The ever-increasing accuracy of quantum chemical calculations calls for subtle experimental benchmarks to test their systematic performance. Solvation is a field where subtleties matter, because the bulk effect is the sum over many individual (cooperative) contributions, such that even small errors may add up. Size matters, as many accurate methods scale unfavourably with the number of electrons. Zero point energy is often a game killer, because it is unavoidable in experiment and hard to treat beyond the harmonic approximation by theory. A broad data base ultimately matters, because fortuitous error compensation is a frequent threat to our judgement.

Furan solvation challenge

We want to kick off a medium- to long-term benchmarking challenge, starting with the methanol solvation preference of 2,5-dimethylfuran, which was recently shown to be subtle, but experimentally tractable (doi:10.1039/c6cp05413g). Furan offers a planar scaffold with many potential modification options via alkyl and other substitution. Methanol can also be easily modified by alkylation. The methanol-furan contact pair is small enough to leave some hope for future anharmonic treatments of zero point energy, but large enough to render this a major challenge for relative energy predictions on the sub-kJ/mol scale. The anharmonic effects appear small enough or sufficiently compensating to be negligible in the first round of this challenge. As electronic structure treatments mature, persistent deviations between experiment and harmonic theory may even become interpretable in terms of such anharmonic effects.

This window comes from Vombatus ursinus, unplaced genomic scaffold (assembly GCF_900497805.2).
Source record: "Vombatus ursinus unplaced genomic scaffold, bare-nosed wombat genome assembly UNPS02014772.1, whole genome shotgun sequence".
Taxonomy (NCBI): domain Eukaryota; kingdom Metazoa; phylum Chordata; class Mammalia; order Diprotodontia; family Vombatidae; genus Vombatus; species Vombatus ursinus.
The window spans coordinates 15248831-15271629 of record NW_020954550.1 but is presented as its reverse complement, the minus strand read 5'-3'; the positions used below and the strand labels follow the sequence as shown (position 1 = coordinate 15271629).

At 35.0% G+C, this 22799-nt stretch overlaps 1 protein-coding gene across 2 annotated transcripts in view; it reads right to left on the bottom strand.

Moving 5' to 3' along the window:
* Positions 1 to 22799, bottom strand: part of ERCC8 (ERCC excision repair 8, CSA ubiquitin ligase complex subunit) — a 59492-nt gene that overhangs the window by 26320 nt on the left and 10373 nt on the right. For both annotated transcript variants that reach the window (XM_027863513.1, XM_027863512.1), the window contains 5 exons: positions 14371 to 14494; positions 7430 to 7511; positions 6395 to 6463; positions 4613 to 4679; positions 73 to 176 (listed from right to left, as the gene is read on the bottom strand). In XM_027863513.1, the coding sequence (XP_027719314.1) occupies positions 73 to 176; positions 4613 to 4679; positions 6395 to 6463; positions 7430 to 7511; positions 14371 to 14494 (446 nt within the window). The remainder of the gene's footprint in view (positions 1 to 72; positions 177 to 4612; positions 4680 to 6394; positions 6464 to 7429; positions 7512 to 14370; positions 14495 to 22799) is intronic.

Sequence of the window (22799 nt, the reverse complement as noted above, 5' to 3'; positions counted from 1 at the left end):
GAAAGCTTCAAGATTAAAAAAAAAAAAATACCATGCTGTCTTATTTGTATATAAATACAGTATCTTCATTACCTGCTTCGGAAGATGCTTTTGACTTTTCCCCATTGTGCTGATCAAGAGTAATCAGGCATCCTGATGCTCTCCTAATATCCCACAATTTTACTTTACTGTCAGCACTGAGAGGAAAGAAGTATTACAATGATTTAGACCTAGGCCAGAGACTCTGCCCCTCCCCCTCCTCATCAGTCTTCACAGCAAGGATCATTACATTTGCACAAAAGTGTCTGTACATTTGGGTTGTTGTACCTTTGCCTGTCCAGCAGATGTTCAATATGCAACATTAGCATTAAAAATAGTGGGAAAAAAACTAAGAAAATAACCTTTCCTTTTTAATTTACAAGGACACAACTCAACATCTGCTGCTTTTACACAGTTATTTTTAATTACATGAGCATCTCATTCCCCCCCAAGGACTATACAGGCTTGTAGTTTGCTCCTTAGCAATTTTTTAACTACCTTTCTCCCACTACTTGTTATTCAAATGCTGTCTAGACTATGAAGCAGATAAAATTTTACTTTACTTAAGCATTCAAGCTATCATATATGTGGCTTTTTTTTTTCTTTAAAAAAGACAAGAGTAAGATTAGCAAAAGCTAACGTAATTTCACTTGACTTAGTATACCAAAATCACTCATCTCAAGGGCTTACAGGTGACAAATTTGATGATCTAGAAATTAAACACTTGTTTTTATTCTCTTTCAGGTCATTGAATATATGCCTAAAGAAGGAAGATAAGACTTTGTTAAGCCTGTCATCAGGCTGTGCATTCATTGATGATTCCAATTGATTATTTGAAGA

The challenge starts on November 1, 2016. For more information, visit the Challenge page.